Everyone needs food; everyone deserves food. Unfortunately, many around the world are hungry, faced with food insecurity and crises. The Sustainable Development Goals dedicate one goal for Zero Hunger, Goal 2. In May 2023, the Food Security Information Network (FSIN), in support of the Global Network against Food Crises (GNAFC), published the Global Report on Food Crises 2023. How is the state of food crises in Asia?
Global Report on Food Crises 2023
The Global Report on Food Crises (GRFC) 2023 is a collaboration of 16 partners to achieve an independent and consensus-based assessment of global, regional, and country-level acute food insecurity. It aims to inform humanitarian and development action.
UN Secretary-General António Guterres called the report “a stinging indictment of humanity’s failure” regarding progress to end hunger. He lamented, “As always, it is the most vulnerable who bear the brunt of this failure.”
The report shares that the number of people in food crises has increased. Globally, the number sat at 198 million people in 2021. In 2022, 258 million people in 58 countries and territories faced acute food insecurity (Phase 3 – 5). Phase 3, classified as Crisis, is when households have high or above-usual acute malnutrition or can barely meet minimum food needs but only by depleting other essential assets.
Food Crises in Asia
The GRFC 2023 includes five Asian countries or territories with major food crises: Afghanistan, Bangladesh (Cox’s Bazaar), Myanmar, Pakistan (Balochistan, Khyber Pakhtunkhwa, and Sindh), and Sri Lanka.
Overall, around 51 million people in these countries faced high levels of acute food insecurity in 2022. Approximately 39% of these people resided in Afghanistan. Furthermore, 46% of the total population in Afghanistan experienced Phase 3 or above acute food insecurity, the highest share in Asia. This number is followed by 28% of Sri Lanka and 27% of Myanmar.
The GRFC 2023 also shows that acute food insecurity tends to come with child wasting. The report shares that only Afghanistan, Myanmar, and Pakistan had recent data on acute malnutrition. Based on this data, there were about 4.15 million wasted children in 2022.
According to WHO, child wasting is when a child is too thin (low-weight) for their height. Countries with a combination of acute food insecurity and child wasting are likely to have problems in the short, medium, and long-term population development and wellbeing.
Drivers and Progress
The report assesses that food crises in Asia are the result of interconnected, mutually reinforcing drivers. The key drivers are:
- Economic Shocks – Afghanistan and Sri Lanka. In Afghanistan, it was due to the conflict-driven financial crisis, which worsened since the Taliban took control in August 2021. In Sri Lanka, the economic turmoil was exacerbated by the war in Ukraine, causing acute shortages, decreased agricultural production, and an annual food price inflation rate of 64% as of December 2022.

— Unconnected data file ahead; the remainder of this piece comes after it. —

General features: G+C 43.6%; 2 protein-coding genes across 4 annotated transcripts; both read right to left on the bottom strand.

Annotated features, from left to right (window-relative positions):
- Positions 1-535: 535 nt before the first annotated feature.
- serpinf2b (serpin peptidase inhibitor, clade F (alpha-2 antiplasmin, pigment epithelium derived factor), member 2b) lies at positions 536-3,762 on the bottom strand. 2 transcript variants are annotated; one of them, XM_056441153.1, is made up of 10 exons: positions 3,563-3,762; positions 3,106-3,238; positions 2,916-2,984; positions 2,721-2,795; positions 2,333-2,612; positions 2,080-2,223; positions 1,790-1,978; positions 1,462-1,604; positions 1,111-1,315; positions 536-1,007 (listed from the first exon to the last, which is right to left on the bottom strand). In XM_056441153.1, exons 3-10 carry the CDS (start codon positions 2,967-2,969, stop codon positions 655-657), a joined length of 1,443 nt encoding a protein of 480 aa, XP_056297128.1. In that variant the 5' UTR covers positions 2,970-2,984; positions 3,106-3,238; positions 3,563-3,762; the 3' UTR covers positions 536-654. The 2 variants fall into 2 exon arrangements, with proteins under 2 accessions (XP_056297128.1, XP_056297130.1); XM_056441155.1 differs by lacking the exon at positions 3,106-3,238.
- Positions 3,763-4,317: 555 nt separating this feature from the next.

- Conflict/Insecurity – Bangladesh and Myanmar. Throughout 2022, both countries faced worsening and widespread insecurity, mass displacement, and movement restrictions on people. These affected their ability to make a living, produce, or access food.
- Weather Extremes – Pakistan. Monsoon rainfall three times higher than the average from the previous 30 years caused flash floods and landslides across the country. Pakistan also faced heatwaves before the floods. Combined, these resulted in a plummet in agricultural and livestock production. Drought and flooding were also significant causes in Afghanistan and Myanmar.
“This crisis demands fundamental, systemic change. This report makes clear that progress is possible. We have the data and know-how to build a more resilient, inclusive, sustainable world where hunger has no home — including through stronger food systems, and massive investments in food security and improved nutrition for all people, no matter where they live,” said UN Secretary-General António Guterres.
He insisted, “With collective action and a commitment to change, we can ensure that every person, everywhere, has access to the most basic of human needs: food and nutrition.”
Read the full report here.
Naz is the Manager for International Editorial at Green Network Asia. She once studied Urban and Regional Planning and has lived in multiple cities across Southeast Asia. She is an experienced and passionate writer, editor, translator, and creative designer with almost a decade worth of portfolio.